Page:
Joyce: If those go upside down I guess we all head to the hills in West Virginia because that would pretty much do in most banks. The rest of our investments are municipals and we evaluate them if they do not have an inherent credit rating we go and assess their credit risk internally.

IRA: So with your performing MBS, have your auditors forced you to write down any paper due to fair value accounting or just being aggressive of soundness?

Joyce: And we have a total of $3 million dollars in CMOs and they're all in the highest rated tranches. We've looked at those CMO's and we have had third parties evaluate them also, and we don't see any impairment in these securities.

IRA: Well if you ever need any help I'll introduce you to Dave Kotok.

Joyce: Where's he?

IRA: You see him on CNBC a lot but he has an independent manager and advisor called Cumberland. They mostly do buy-side investment for tax-sensitive individuals so a lot of munies, a lot of Treasuries and some ETFs. But they have an independent advisor who for municipalities that need independent, third party opinions on their strategy and how they're going to market and everything else. So he actually knows how to write and read a municipal bond prospectus.

Joyce: That might be quite useful.

IRA: Well it is because there's hundreds of options inside a muni indenture. If you don't understand how to read them and model them it can be quite daunting. So Kotok is like you, he likes understanding the risk and they do the work. And he's made a lot of money these last 12 months because some of these muni credits got way out of line. I don't know if you know the story, but Port Authority in New York were priced at 20% one week and then the issuer bought in all the auction rate preferred toxic waste the following week. Problem solved.

Joyce: No, I didn't know that.

IRA: And they came into the market a week later and they bought in everything and then they reissued because they had the money. A lot of municipals don't have the money to do that. You know the Port Authority just took some cash out of the cash flow and basically restructured everything on their own because it was all callable.

Joyce: There's opportunity there.

IRA: Oh yeah it was a great story because everyone who saw the bonds at 20% bought it. David was a very happy man. He organizes the annual economist fishing trip to Leen's Lodge in ME. This year, I want to ask the group to opine on why we should not regulate economists as weapons of mass destruction.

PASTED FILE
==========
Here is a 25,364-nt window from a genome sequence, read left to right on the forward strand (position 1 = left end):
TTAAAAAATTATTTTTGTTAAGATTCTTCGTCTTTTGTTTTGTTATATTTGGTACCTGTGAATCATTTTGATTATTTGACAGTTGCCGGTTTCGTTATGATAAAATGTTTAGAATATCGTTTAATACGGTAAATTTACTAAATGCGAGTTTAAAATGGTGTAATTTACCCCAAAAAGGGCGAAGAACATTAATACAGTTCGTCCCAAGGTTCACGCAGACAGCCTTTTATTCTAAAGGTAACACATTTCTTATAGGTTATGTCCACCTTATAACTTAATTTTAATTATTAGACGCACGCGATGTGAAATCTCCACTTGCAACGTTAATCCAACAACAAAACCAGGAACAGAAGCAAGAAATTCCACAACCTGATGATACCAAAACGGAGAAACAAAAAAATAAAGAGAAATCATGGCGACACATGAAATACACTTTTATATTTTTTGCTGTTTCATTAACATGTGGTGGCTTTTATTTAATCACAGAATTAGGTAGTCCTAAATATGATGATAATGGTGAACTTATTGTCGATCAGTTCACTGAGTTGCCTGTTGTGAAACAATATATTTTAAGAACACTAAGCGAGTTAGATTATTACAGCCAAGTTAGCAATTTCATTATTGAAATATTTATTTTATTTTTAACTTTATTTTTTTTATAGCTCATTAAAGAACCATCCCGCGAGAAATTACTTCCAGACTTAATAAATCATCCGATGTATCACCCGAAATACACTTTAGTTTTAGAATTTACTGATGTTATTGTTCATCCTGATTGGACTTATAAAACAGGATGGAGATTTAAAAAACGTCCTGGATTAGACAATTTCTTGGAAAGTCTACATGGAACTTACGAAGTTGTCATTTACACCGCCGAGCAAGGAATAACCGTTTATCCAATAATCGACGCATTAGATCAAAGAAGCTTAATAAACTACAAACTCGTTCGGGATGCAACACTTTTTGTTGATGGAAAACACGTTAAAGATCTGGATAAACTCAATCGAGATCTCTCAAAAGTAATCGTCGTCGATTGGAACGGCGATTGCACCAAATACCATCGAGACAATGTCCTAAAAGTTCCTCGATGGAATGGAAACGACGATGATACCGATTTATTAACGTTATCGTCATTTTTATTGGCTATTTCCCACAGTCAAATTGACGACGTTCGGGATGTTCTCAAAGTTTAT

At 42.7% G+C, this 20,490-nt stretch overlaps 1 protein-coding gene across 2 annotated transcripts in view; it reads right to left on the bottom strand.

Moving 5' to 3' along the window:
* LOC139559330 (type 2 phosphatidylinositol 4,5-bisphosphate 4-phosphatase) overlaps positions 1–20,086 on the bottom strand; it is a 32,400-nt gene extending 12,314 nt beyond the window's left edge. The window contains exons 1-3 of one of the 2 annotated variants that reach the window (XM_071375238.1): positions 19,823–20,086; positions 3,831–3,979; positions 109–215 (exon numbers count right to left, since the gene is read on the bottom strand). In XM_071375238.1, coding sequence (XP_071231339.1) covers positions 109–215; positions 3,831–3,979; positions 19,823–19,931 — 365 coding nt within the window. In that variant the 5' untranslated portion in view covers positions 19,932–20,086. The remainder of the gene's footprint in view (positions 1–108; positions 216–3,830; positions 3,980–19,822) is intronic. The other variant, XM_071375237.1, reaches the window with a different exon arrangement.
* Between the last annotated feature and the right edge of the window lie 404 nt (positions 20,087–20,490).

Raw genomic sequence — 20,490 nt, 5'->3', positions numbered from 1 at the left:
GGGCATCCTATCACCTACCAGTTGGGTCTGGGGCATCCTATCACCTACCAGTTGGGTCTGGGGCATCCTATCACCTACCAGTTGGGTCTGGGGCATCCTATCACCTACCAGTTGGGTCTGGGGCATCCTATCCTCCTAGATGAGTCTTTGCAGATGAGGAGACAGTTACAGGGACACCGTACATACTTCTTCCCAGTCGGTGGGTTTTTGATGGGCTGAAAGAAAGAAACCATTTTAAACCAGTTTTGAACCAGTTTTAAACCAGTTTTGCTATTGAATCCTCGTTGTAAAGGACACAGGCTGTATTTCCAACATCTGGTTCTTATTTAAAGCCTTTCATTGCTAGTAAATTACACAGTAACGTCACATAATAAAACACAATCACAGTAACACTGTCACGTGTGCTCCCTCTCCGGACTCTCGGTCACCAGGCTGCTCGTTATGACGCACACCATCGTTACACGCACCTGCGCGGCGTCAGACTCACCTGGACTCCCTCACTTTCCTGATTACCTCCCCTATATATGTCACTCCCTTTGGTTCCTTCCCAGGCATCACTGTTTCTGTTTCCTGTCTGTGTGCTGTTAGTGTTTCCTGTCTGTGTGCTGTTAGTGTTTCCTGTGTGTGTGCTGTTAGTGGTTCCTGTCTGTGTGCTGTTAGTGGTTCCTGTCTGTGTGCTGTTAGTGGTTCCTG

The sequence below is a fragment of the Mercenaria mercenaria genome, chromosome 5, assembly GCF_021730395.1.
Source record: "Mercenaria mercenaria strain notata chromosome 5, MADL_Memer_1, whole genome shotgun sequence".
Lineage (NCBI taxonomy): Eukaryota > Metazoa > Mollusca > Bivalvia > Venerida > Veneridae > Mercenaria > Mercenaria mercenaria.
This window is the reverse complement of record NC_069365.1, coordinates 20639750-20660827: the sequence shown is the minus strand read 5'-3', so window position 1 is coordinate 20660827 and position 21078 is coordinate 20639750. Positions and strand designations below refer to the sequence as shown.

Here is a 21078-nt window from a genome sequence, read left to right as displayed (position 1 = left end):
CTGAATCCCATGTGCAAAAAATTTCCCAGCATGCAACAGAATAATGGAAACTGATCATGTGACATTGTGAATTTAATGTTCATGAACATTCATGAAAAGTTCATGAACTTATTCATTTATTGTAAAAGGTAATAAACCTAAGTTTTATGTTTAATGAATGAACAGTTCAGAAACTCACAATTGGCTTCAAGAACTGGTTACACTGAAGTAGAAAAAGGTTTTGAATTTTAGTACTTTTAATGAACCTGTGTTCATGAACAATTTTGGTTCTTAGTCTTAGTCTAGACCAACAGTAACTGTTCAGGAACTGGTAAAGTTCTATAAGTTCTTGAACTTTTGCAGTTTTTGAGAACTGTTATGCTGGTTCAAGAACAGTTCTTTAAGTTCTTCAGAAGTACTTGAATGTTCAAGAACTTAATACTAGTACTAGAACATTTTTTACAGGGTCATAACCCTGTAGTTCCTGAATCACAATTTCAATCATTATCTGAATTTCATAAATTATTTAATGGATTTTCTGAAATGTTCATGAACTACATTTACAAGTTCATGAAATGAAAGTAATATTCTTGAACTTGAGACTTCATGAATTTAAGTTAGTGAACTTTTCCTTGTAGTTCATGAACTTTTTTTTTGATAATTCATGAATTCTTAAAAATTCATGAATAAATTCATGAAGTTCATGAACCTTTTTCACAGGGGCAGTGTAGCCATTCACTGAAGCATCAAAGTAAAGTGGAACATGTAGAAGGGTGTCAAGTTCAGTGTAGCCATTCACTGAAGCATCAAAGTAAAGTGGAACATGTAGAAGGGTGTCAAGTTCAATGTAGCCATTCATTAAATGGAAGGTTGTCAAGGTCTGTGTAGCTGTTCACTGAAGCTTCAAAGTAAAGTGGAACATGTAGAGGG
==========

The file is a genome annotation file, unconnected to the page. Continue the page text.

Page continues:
Joyce: Ouch.

IRA: Yeah, so tell me in terms of business model what differentiates RBNF? Why is a hedge fund analyst who's never seen you before going to focus in on you as a value play in a part of the country where as you described a lot of people think it's the auto wasteland -- even if it may not be.

Joyce: There's quite a few pieces to that. I guess if you go back a little bit we went through some very severe credit problems in 2000-2001. And we really took our beating at that point and put in the credit culture and controls. I think it led us to not do those same stupid things this time around.

IRA: It's always good to learn from the experience.

Joyce: Yes. We have a new management team that's grown their way through those problems. On the banking side we think we've got a model that works. Whether it be on the commercial side with getting a well qualified regional president in place as its center piece.

IRA: Right, somebody who actually knows the market.

Joyce: Right. Then we have a very detailed retail plan so each of our branches has a good understanding of where they're headed. The other thing we focus on is getting a lot of those branch transactions to electronics, which is aided by our data processing company.

IRA: Right, I've heard a lot about that.

Joyce: Our strategy to emphasize the shift to electronic transactions has resulted in a 30% increase in our electronic transactions from 2007 to 2008. We've actually doubled the number of electronic transactions over about 2 years.

IRA: Interesting. That is taking existing share from existing players?

Joyce: We have begun to take share as we refined that business model. That business unit is run by the President and CEO, Mark Klein, who has about 30 years experience in electronic transactions.

IRA: That's great.

Joyce: Yes, Mark has been an invaluable addition. He joined us from Sky Bank, actually.

IRA: Let me ask you a quick question here that reminds me of something. Do you find right now that FDIC and the other regulators are discouraging de novo charters in your market?

Joyce: (Laughs) Yes they are.

IRA: Yeah, that's what I've heard from some other people. But at the same time I mean it's not like Arizona is it? You know I've always thought of Ohio as less volatile than these other markets. Is that still the case?

Joyce: It is the case. We never had the run-up of real estate values. Therefore, the fall has been more gradual. We've certainly been affected by foreclosures. We're taking larger losses every time we have a first mortgage foreclose, larger than we've ever had, but it's not like the Arizona environment for instance.